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Tony Gonzalez headshot

He grew up to be one of the best tight ends to ever strap on an NFL helmet. But Tony Gonzalez had several false starts in his early career, and he quit his youth team in his first season because he was the worst player on the field.

During eighth grade, Gonzalez was on the receiving end of bullying. “Because of that, I had no social life,” the now 43-year-old Fox Sports analyst remembers.

When the bully showed up at his junior high graduation, Gonzalez ran and hid after the ceremony. That moment of terror became a turning point.

“After my family found me and I saw the look on their faces, I felt so ashamed and I was so tired of being afraid,” he says. “I decided that I never wanted to run from things or be looked at that way again, so I found the courage to let go of my fear and stand up for myself.”

Learning that he could take and deliver a hit helped Gonzalez embrace the physicality of football, and he developed into a top high school talent. In 1997 he was drafted in the first round by the Kansas City Chiefs.

Gonzalez made an impact as a rookie — and throughout his 17-season career. In fact, many football insiders credit him with revolutionizing the position of tight end, from pass-blocking and pass protection to becoming a legitimate receiving threat.

When Gonzalez hung up his cleats in 2013, he left the field holding numerous NFL records for tight ends, including most receiving yards (15,127), most 100-yard receiving games (31), and most career receptions (1,325), second only to fellow Hall of Famer Jerry Rice (1,549). Gonzalez is a six-time NFL All-Pro and was inducted into the Pro Football Hall of Fame in 2019.

These days he’s still facing down his fears and contributing to initiatives larger than himself. He’s joined the team at Scholars’ Hope Foundation, helping kids in his old neighborhood, and he has other projects in the works.

“I’ve been taking acting classes and I’m considering doing a podcast focusing on helping people — especially men — learn how to be vulnerable, how to forgive yourself, and how to really excel at life.”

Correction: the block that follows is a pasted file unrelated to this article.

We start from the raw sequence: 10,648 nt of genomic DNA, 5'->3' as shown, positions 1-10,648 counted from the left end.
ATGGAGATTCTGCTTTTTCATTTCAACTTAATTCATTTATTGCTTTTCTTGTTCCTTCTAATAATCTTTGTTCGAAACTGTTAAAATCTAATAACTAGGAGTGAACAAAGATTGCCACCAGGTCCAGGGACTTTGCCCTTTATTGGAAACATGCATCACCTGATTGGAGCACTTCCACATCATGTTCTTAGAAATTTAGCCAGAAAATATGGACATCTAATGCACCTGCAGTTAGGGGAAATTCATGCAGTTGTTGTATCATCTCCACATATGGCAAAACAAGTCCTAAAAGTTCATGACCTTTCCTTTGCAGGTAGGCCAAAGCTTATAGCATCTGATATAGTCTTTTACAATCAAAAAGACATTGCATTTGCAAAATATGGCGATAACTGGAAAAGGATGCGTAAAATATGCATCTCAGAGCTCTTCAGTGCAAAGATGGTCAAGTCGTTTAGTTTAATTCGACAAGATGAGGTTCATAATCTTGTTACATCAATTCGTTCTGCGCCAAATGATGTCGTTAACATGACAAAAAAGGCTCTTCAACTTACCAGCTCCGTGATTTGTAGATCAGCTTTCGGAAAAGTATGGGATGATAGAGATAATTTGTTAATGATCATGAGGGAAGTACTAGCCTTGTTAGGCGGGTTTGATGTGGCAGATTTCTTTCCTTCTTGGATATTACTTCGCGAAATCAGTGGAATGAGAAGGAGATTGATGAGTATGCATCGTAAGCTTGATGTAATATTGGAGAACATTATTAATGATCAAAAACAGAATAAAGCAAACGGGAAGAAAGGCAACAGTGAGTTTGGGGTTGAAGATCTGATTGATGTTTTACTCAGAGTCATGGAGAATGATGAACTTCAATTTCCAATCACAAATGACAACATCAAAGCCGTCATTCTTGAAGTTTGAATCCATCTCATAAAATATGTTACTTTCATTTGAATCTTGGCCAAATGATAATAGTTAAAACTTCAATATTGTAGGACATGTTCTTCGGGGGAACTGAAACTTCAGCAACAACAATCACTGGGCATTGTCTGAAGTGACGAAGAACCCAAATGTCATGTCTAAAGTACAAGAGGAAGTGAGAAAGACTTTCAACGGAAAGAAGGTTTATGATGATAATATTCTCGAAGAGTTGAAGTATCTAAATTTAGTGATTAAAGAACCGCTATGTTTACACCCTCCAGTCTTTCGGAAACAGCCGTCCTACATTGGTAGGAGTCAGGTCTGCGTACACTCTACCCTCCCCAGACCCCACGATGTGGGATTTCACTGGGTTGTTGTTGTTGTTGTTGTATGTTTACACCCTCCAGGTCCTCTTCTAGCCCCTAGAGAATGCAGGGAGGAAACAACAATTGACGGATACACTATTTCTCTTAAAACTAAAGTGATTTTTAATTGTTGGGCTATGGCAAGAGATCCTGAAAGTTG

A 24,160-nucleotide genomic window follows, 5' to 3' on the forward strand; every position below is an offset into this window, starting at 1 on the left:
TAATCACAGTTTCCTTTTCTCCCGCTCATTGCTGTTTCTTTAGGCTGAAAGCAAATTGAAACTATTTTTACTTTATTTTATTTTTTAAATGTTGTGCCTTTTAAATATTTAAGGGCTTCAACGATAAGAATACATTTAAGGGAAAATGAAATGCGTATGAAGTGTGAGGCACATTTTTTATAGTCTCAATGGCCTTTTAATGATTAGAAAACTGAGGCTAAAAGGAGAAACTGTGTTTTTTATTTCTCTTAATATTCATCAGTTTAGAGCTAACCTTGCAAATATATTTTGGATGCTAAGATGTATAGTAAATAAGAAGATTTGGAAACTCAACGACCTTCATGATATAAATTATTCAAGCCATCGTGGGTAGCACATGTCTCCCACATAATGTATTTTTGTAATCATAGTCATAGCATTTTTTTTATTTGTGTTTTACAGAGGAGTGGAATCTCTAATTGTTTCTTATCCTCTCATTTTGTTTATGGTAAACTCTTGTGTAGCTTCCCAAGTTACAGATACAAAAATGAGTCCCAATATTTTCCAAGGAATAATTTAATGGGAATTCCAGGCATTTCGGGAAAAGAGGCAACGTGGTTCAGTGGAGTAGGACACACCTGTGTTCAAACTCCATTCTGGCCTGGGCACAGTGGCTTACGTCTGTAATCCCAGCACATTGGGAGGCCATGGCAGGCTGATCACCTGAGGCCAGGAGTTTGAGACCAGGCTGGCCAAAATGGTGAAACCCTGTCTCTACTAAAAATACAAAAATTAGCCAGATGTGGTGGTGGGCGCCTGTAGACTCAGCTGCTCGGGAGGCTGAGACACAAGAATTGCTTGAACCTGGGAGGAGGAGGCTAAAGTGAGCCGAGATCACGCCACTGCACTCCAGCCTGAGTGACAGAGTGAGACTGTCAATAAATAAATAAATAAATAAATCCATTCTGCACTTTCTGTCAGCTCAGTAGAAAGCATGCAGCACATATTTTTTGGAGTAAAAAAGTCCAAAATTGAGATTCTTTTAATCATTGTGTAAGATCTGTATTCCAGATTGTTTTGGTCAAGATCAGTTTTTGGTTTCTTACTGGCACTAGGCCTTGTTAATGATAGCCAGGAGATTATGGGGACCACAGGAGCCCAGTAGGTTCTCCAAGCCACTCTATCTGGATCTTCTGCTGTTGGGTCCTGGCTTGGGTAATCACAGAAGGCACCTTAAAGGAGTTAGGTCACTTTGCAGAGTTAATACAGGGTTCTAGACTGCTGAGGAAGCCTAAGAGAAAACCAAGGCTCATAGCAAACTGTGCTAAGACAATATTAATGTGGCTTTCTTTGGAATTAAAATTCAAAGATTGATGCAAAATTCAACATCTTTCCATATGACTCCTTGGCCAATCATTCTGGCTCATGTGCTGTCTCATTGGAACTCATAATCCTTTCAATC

Experience Life | What was your biggest challenge in your football career?

Tony Gonzalez | I’m a perfectionist — I want to be great and please everybody — and in that process, you’re going to screw up. So what’s really important is that you forgive yourself.

I learned that in my second year in the league. During that season, I led the NFL in dropped passes. Crowds booed me and I got a lot of bad press. I was beating myself up, and the reason I kept dropping balls wasn’t because I wasn’t working hard, because I was. It was because I was in a negative headspace.

I had to learn to have what they call a “one-snap” mentality — meaning that each snap or play is its own moment. Whatever happened during that snap, you leave it behind and focus on the next snap. It’s part of being present, but in order to be present, you have to forgive yourself, no matter what, and know that it’s OK to screw up but also to focus on getting it right this time.

That took me awhile. All this stuff is easier said than done. But it’s a process and you have to be willing to go through it. Whether it’s football or anything you want to do, you’ve got to sit there and be scared and vulnerable because that’s where growth lives.

EL | What helped you develop that one-snap mentality?

TG | I did a lot of visualization where I would sit down and close my eyes the night before and right before a game. I would visualize myself doing great things on the football field, doing great things on the practice field, and it carried over.

Now I meditate at least once or twice a day — usually every morning and every evening.